The Fort Hood Hug Lady, Elizabeth Laird, died on Christmas Eve at the age of 83. Who’s that? A special woman who hugged (estimates say) at least 500,000 American military returning and deploying troops in her lifetime.
“This is my way of thanking them for what they do for our country.I wasn’t hugging in 2003. I used to just shake their hands. But one day, a soldier hugged me, and that’s the way it started.” Elizabeth Laird
A life well-lived
Elizabeth was diagnosed with breast cancer in 2005. She fought that breast cancer for 10 years, and yet, she still managed to be there for each deployment and each return, to hug as many of the men and women as she could. By 2015, however, it had spread to her bones and lungs.
In November, hundreds of soldiers from Fort Hood came to her hospital room to return the hugs she had given to them. By then, everyone knew her days were numbered.
Retired Army Staff Sgt Edmond Clark is among those to have turned up to Metroplex Hospital in Killeen to hug Mrs Laird, who began embracing soldiers after the outbreak of the Iraq War in 2003.
After entering her hospital room, he leaned down and said: “You mind if I hug and kiss you?”
She replied softly, “Please do,” so he held out his arms and hugged her frail body.
“I love you so much,”Sgt Clark tearfully told her. “I just had to come and see you.” Sgt Clark was deployed to war three times – and was hugged by Mrs Laird each time for luck.
A true American
Her son, Richard Dewees, created a GoFundMe page. As of November 12, it had gathered over $63K.
Elizabeth was a U.S. Military veteran herself- of the Air Force. In 2014, the 1st Cavalry Division gave her an award of the “Yellow Rose of Texas,” which is known as a symbol of friendship. She also had a sense of humor.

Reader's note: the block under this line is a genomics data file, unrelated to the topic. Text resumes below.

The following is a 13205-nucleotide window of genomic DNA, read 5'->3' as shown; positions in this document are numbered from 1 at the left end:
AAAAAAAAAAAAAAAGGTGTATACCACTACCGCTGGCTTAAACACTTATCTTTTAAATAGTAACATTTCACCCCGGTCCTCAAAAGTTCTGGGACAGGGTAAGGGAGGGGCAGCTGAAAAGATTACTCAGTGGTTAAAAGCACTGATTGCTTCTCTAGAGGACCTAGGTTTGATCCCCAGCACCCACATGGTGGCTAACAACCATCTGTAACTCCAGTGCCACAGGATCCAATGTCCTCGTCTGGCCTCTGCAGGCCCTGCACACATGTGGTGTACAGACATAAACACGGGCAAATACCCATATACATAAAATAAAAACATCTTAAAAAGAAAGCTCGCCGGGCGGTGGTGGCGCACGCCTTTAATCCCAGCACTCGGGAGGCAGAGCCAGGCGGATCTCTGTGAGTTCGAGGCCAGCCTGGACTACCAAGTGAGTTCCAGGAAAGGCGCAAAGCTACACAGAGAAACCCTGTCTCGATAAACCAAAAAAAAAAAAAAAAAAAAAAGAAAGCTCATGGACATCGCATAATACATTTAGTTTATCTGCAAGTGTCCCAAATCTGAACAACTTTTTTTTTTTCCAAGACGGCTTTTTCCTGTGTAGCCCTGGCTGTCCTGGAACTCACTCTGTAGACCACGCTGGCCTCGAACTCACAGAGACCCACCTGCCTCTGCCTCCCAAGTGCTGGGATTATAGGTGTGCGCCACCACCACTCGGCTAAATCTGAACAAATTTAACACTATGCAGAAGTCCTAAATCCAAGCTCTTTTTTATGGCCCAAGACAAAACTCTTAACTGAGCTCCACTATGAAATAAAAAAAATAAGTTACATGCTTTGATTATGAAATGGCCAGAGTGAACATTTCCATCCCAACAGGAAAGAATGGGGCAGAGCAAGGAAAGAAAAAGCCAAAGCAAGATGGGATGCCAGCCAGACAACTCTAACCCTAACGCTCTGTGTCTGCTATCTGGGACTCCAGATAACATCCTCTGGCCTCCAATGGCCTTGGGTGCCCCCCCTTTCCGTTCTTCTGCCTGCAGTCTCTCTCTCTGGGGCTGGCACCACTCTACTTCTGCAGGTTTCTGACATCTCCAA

“Sgt. Major Gainey gave me orders before he left that I was to hug every soldier that went out and every soldier that came back and I learned in the Air Force to obey orders.” Elizabeth Laird
In her final days
Grateful military both old and new hugged her back as she fought through her final days in the hospital in Killeen.
She made the hearts of our troops hopeful. Someone cared about them. She was willing to come out no matter what was going on in her life to give them a touch of love. She always wore yellow to remember the troops- she would bring yellow ribbons for others to wear. Whether war-weary, or worried, broken or excited, she made their lives better.
“No matter what’s going on in the world, no matter where, when we come or even if we’re leaving, there is someone there that is always caring for us.” Sgt. First Class Joseph Gates.
The soldiers of Fort Hood will miss this cheery little lady. And the world will be a sad place without her. She left this earth on Christmas Eve…a fitting time for her to join her husband.